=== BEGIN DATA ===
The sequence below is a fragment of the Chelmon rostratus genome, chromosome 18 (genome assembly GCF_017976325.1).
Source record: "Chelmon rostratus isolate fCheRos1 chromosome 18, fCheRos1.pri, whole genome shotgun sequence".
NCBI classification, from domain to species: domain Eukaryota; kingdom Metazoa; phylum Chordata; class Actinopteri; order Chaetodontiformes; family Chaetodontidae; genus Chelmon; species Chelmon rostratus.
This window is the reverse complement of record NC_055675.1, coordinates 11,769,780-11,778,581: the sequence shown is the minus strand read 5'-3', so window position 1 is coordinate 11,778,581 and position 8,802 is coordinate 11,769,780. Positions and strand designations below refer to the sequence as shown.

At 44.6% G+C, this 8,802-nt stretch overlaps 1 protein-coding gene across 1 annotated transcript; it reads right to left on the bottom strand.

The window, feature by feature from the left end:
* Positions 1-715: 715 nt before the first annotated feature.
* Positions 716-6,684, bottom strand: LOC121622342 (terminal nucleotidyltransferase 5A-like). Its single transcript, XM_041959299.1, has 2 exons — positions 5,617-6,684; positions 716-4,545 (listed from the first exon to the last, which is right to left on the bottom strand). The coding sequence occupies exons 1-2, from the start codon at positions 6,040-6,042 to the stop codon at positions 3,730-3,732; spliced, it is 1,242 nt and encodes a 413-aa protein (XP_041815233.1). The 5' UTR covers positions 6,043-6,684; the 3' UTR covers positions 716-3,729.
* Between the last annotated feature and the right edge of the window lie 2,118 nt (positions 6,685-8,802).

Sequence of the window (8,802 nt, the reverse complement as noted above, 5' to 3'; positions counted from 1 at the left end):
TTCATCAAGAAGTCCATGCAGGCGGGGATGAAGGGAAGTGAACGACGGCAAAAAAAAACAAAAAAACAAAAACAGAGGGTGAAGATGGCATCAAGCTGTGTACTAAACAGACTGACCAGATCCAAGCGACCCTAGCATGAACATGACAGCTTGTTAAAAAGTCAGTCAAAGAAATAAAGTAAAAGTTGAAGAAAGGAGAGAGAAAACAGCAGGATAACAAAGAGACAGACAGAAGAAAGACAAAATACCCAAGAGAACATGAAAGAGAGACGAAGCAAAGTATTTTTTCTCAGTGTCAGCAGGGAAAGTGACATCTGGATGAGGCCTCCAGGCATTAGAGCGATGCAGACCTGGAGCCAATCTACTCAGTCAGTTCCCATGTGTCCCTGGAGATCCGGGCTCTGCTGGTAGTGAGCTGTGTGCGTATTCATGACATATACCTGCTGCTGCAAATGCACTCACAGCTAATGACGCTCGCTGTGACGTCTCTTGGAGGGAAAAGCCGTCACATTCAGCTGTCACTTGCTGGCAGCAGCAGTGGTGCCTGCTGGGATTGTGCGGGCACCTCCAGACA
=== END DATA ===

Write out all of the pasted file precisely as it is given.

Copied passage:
The sequence below is a fragment of the Chelmon rostratus genome, chromosome 18 (genome assembly GCF_017976325.1).
Source record: "Chelmon rostratus isolate fCheRos1 chromosome 18, fCheRos1.pri, whole genome shotgun sequence".
NCBI classification, from domain to species: domain Eukaryota; kingdom Metazoa; phylum Chordata; class Actinopteri; order Chaetodontiformes; family Chaetodontidae; genus Chelmon; species Chelmon rostratus.
This window is the reverse complement of record NC_055675.1, coordinates 11,769,780-11,778,581: the sequence shown is the minus strand read 5'-3', so window position 1 is coordinate 11,778,581 and position 8,802 is coordinate 11,769,780. Positions and strand designations below refer to the sequence as shown.

At 44.6% G+C, this 8,802-nt stretch overlaps 1 protein-coding gene across 1 annotated transcript; it reads right to left on the bottom strand.

The window, feature by feature from the left end:
* Positions 1-715: 715 nt before the first annotated feature.
* Positions 716-6,684, bottom strand: LOC121622342 (terminal nucleotidyltransferase 5A-like). Its single transcript, XM_041959299.1, has 2 exons — positions 5,617-6,684; positions 716-4,545 (listed from the first exon to the last, which is right to left on the bottom strand). The coding sequence occupies exons 1-2, from the start codon at positions 6,040-6,042 to the stop codon at positions 3,730-3,732; spliced, it is 1,242 nt and encodes a 413-aa protein (XP_041815233.1). The 5' UTR covers positions 6,043-6,684; the 3' UTR covers positions 716-3,729.
* Between the last annotated feature and the right edge of the window lie 2,118 nt (positions 6,685-8,802).

Sequence of the window (8,802 nt, the reverse complement as noted above, 5' to 3'; positions counted from 1 at the left end):
TTCATCAAGAAGTCCATGCAGGCGGGGATGAAGGGAAGTGAACGACGGCAAAAAAAAACAAAAAAACAAAAACAGAGGGTGAAGATGGCATCAAGCTGTGTACTAAACAGACTGACCAGATCCAAGCGACCCTAGCATGAACATGACAGCTTGTTAAAAAGTCAGTCAAAGAAATAAAGTAAAAGTTGAAGAAAGGAGAGAGAAAACAGCAGGATAACAAAGAGACAGACAGAAGAAAGACAAAATACCCAAGAGAACATGAAAGAGAGACGAAGCAAAGTATTTTTTCTCAGTGTCAGCAGGGAAAGTGACATCTGGATGAGGCCTCCAGGCATTAGAGCGATGCAGACCTGGAGCCAATCTACTCAGTCAGTTCCCATGTGTCCCTGGAGATCCGGGCTCTGCTGGTAGTGAGCTGTGTGCGTATTCATGACATATACCTGCTGCTGCAAATGCACTCACAGCTAATGACGCTCGCTGTGACGTCTCTTGGAGGGAAAAGCCGTCACATTCAGCTGTCACTTGCTGGCAGCAGCAGTGGTGCCTGCTGGGATTGTGCGGGCACCTCCAGACA